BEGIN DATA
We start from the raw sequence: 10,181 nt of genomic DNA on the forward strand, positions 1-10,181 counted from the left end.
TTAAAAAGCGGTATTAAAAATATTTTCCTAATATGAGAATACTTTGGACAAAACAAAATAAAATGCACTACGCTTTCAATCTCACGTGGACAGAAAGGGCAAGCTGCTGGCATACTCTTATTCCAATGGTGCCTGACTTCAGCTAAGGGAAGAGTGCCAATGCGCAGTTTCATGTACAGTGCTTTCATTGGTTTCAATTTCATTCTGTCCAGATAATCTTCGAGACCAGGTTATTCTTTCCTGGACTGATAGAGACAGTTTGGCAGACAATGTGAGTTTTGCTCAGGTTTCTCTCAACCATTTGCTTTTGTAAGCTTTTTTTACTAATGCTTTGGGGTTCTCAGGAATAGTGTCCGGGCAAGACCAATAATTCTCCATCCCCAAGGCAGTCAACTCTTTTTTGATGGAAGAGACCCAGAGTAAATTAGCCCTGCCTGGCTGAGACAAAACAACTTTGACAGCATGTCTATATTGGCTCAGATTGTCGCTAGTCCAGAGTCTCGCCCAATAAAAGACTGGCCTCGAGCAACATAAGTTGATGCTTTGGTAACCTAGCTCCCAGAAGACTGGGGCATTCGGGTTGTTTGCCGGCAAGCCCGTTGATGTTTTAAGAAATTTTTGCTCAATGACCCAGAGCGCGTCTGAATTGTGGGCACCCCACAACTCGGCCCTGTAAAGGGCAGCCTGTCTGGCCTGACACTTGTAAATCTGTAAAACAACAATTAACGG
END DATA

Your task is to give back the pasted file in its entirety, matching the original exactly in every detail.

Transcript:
We start from the raw sequence: 10,181 nt of genomic DNA on the forward strand, positions 1-10,181 counted from the left end.
TTAAAAAGCGGTATTAAAAATATTTTCCTAATATGAGAATACTTTGGACAAAACAAAATAAAATGCACTACGCTTTCAATCTCACGTGGACAGAAAGGGCAAGCTGCTGGCATACTCTTATTCCAATGGTGCCTGACTTCAGCTAAGGGAAGAGTGCCAATGCGCAGTTTCATGTACAGTGCTTTCATTGGTTTCAATTTCATTCTGTCCAGATAATCTTCGAGACCAGGTTATTCTTTCCTGGACTGATAGAGACAGTTTGGCAGACAATGTGAGTTTTGCTCAGGTTTCTCTCAACCATTTGCTTTTGTAAGCTTTTTTTACTAATGCTTTGGGGTTCTCAGGAATAGTGTCCGGGCAAGACCAATAATTCTCCATCCCCAAGGCAGTCAACTCTTTTTTGATGGAAGAGACCCAGAGTAAATTAGCCCTGCCTGGCTGAGACAAAACAACTTTGACAGCATGTCTATATTGGCTCAGATTGTCGCTAGTCCAGAGTCTCGCCCAATAAAAGACTGGCCTCGAGCAACATAAGTTGATGCTTTGGTAACCTAGCTCCCAGAAGACTGGGGCATTCGGGTTGTTTGCCGGCAAGCCCGTTGATGTTTTAAGAAATTTTTGCTCAATGACCCAGAGCGCGTCTGAATTGTGGGCACCCCACAACTCGGCCCTGTAAAGGGCAGCCTGTCTGGCCTGACACTTGTAAATCTGTAAAACAACAATTAACGG